Dan VanHassel, Balance of Power
Balance of Power opens Expedition #1 with a deep, otherworldly drone. Written for bass clarinet, percussion, electric guitar, cello, bass, and piano, the piece evolves from a minimalist trance into a groove-filled jam session between the instruments.
Kaija Saariaho, Cendres
Kaija Saariaho's Cendres, French for "ashes," is written for alto flute, cello, and piano. It is ethereal at points and passionate at other points. Saariaho masterfully uses various musical elements– pitch, rhythm, timbre, and more– to bring the listener back and forth between tension and release.
Ursula Kwong-Brown, Unwinding III
Kwong-Brown is presenting the premiere of her third iteration of her Unwinding series. Originally for string trio, Unwinding III employs a six piece mixed ensemble. Unwinding documents the composer's experience with a traumatic bike injury and the effects of craniosacral therapy treatment. The above recording is of the original Unwinding, which is considerably different than Unwinding III.
Eve Beglarian, Play Like a Girl
Play Like a Girl is based on the Bulgarian State Women’s Chorus's performance of Kaval Sviri. Eve Beglarian composed eight variations of the piece for various types of keyboards (including toy piano), which can be played in any combination or succession, generating tens of thousands of different versions of the piece. What will our pianist Margaret do during our concert? You'll have to go to find out!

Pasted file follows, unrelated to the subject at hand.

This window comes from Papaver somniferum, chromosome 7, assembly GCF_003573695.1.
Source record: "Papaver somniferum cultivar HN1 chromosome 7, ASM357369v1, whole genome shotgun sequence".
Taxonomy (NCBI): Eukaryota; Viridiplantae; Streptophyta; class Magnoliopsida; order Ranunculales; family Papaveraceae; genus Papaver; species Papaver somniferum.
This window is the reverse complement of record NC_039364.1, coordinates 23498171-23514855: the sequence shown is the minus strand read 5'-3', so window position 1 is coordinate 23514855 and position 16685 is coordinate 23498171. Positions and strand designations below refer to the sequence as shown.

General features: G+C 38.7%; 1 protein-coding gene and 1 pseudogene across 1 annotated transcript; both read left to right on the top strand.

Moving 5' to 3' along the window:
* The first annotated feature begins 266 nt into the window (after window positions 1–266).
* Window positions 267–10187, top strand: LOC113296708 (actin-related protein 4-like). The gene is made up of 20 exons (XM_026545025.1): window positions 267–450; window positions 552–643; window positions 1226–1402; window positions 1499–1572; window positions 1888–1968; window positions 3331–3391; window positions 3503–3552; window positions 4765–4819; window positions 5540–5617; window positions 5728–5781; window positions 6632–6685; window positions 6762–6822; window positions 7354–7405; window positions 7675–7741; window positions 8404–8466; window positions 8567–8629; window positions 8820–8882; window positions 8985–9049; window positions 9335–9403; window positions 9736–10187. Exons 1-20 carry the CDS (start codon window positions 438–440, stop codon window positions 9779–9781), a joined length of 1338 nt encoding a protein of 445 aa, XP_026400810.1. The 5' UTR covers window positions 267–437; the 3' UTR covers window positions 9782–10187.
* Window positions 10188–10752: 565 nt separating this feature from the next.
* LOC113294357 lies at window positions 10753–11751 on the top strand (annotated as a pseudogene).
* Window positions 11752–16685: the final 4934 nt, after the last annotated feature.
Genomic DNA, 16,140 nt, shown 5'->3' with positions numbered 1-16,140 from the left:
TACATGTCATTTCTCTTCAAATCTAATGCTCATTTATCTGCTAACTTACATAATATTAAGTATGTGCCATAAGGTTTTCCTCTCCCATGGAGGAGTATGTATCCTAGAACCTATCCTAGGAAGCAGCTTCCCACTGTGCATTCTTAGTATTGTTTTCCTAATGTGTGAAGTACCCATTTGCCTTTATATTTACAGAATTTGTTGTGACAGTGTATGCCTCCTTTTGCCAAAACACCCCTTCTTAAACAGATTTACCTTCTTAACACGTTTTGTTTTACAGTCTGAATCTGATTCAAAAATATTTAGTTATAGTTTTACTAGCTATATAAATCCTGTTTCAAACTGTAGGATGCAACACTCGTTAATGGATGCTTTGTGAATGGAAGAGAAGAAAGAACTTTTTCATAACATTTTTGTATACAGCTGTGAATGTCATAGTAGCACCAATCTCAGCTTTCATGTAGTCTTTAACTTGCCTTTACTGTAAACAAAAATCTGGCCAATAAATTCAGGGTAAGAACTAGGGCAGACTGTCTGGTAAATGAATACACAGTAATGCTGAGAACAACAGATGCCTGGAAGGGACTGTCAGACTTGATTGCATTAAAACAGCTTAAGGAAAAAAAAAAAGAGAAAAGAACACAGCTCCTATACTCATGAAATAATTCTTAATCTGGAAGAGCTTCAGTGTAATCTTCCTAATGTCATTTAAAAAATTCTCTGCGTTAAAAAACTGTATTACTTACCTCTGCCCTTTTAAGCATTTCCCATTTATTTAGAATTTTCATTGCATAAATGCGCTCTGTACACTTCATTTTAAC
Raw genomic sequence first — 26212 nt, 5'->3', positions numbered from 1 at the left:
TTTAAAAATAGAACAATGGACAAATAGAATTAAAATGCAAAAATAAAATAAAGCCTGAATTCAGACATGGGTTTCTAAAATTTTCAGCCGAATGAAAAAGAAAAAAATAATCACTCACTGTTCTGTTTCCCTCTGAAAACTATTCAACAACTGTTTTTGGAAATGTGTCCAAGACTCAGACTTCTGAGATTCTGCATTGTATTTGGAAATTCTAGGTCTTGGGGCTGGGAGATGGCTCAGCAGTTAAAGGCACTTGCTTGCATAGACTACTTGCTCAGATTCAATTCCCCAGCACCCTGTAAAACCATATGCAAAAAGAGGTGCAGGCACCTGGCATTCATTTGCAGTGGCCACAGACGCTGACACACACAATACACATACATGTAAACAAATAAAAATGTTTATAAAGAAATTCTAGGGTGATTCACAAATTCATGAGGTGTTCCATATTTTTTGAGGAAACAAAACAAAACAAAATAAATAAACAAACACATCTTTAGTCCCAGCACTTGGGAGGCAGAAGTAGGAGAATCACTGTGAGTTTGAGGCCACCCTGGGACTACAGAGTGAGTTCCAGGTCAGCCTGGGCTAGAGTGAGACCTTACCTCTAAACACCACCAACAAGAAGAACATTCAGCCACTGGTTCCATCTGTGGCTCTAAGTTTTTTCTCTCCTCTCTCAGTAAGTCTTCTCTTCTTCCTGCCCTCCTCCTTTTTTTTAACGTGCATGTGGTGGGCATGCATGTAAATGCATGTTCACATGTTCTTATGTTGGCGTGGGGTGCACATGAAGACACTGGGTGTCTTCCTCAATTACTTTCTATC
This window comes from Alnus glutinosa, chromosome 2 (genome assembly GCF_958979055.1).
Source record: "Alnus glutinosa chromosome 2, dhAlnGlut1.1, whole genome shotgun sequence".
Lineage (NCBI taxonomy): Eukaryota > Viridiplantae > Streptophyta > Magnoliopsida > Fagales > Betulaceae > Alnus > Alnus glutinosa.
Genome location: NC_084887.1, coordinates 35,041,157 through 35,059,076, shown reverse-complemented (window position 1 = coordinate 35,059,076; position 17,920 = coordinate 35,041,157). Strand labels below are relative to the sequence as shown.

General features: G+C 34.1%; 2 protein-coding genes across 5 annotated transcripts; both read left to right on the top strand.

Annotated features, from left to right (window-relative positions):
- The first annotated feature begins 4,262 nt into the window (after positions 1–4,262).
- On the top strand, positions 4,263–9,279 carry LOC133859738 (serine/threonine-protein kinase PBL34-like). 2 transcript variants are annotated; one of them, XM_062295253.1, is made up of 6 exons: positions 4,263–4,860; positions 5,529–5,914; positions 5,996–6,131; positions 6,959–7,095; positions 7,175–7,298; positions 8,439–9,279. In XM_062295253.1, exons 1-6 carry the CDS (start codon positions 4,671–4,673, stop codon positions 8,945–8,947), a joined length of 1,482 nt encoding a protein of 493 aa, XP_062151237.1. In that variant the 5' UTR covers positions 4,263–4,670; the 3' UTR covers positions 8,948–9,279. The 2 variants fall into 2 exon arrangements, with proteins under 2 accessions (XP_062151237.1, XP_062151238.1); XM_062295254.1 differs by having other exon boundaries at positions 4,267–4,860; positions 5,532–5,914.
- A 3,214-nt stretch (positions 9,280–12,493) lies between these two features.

Eve Beglarian, Until It Blazes
As a composer, Eve Beglarian can be described as very chill. She often writes music as a framework for performers– leaving lots of room for players to make their own compositional decisions. Just like Play Like a Girl, our guitarist Giacomo is given room to decide the fate of the composition– how it grows and how long it lasts. Enter the meditate state of Until It Blazes.
Jenny Olivia Johnson, Reflect Reflect Respond Respond
The main course of Expedition #1 is Reflect Reflect Respond Respond, written for a large chamber ensemble with two vocalists. It opens with an intense rhythmic tapestry, which then opens up to introduce the voices of Echo and Narcissus. Instruments and vocalists alike are amplified with delay to create simmering echo lines throughout the work. The recording above is the original (2012) version of the work, premiered by Wild Rumpus. The piece was revised in 2015, which will be the version performed at Expedition #1.
Enjoy what you heard? Experience the music live at Expedition #1: Reflect Respond: